top of page
  • Writer's pictureDan

#BookReviews #YA, #DarkFantasy, & #Thriller


Today on the blog, I review the latest fantasy novel by one of my favorite authors, a dark fantasy I picked up after seeing scads of posts about it on a Facebook group I monitor, and a thriller from a perennial best-selling writer.

As always, mild spoilers might be present in the reviews.


The Serpent’s Wake by Rachel Hartman


Tess goes in search of a rare world serpent to help a friend.

My thoughts

Tess is a more mature and likable protagonist in her second adventure than in Tess on the Road. This makes The Serpent’s Wake a more easily enjoyable read than the predecessor. Hartman doesn’t lose a chance to comment on present-day society, though. In this novel, she deftly explores social justice issues, especially how minorities and first peoples are mistreated by those in power over generations. As Hartman details these injustices, she eschews easy solutions. Indeed, she uses young Tess to mirror a young adult reader. Tess is outraged by many injustices and desperately wants to be a change agent. But as she learns more about the situations, she realizes there are two sides to every story and that no matter how much she may want to fix things right now, not every injustice is easily remedied.

What can the aspiring author learn?

Hartman does a great job weaving social commentary about the modern world into her fantastical stories. Her messages are clear and moving without ever being pedantic. How she accomplishes this is worthy of study by anyone interested in writing stories with a social commentary component.

Empire of the Vampire by Jay Kristoff



The last vampire slayer is interviewed by one of the very creatures he used to hunt.

My thoughts

This dark fantasy reminds me structurally of The Name of the Wind. The difference? It’s faster-paced, darker, more action-packed, and in my honest opinion, far better. The world is a bitter one and so is the protagonist, but both grow on the reader with each chapter. At the beginning of the book, I wondered if I was going to DNF it. By the end, I wanted the story to keep going, and now as I write this, I eagerly anticipate the sequel.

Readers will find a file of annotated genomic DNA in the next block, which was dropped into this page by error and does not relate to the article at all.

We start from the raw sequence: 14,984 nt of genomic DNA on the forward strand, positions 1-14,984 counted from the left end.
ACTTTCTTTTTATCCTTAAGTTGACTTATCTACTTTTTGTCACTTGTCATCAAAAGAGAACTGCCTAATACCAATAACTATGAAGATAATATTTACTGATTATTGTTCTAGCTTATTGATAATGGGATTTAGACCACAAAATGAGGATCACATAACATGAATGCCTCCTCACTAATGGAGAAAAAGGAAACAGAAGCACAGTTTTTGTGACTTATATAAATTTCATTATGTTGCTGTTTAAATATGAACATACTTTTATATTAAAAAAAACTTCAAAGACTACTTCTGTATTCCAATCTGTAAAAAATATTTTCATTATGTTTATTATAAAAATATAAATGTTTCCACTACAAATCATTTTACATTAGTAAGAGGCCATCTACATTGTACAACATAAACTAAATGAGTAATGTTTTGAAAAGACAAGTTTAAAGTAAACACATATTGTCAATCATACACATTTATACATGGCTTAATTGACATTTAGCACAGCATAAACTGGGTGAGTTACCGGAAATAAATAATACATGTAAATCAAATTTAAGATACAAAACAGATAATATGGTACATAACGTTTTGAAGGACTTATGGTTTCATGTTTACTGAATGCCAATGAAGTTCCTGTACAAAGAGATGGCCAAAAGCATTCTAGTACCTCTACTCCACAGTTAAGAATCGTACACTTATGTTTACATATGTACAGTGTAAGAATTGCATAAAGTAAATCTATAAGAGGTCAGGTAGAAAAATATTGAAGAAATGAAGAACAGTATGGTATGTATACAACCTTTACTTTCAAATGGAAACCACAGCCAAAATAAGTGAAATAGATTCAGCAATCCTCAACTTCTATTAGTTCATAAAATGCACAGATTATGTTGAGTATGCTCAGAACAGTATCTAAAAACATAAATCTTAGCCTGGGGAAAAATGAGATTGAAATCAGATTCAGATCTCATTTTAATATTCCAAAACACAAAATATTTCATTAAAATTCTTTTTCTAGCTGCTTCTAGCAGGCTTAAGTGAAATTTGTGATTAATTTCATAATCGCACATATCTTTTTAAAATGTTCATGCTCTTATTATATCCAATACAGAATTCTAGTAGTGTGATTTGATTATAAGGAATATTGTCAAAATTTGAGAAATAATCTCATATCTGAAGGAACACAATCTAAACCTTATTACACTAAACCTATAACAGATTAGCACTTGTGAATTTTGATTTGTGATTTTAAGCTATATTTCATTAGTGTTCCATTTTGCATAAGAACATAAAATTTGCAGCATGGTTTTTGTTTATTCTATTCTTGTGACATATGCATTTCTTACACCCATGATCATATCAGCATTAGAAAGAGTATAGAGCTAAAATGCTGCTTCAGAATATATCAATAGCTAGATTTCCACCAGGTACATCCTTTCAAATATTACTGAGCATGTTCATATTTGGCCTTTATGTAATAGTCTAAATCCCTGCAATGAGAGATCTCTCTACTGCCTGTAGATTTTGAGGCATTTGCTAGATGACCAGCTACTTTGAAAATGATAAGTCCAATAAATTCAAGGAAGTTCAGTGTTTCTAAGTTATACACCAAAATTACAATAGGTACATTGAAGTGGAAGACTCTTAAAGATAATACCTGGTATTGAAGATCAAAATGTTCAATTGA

What can the aspiring author learn?

Kristoff is brilliant at taking “reality”, whether organized religion or the vampire myth, and twisting it to his own devices. This creates a world that seems shockingly real and off-kilter at the same time. It’s a cool effect and worthy of study.

The Escape by David Baldacci


Brother investigates brother in this action-packed thriller.

My thoughts

This is one of the more enjoyable Baldacci books I’ve read for some time. I typically enjoy Baldacci’s work but not always. I barely finished one book I listened to recently, and I DNF’d one of his early novels.

The Escape, featuring army investigator John Puller, is an enjoyable read, despite having a rather far-fetched premise. I put it firmly between my favorite Baldacci novels, which are the Will Robbie books and the King and Maxwell books. King and Maxwell might be relegated to the third-row seats after reading The Escape.

What can the aspiring author learn?

One thing Baldacci does consistently well is write strong female characters. His male characters, especially the protagonists, are intelligent, talented, and physically imposing alpha males. The Escape features a female lead and female antagonist who are both more than a match for their male counterparts. These are not damsels in distress. They are often tougher than the men in the story and do much of the saving.

Recent Posts

See All
bottom of page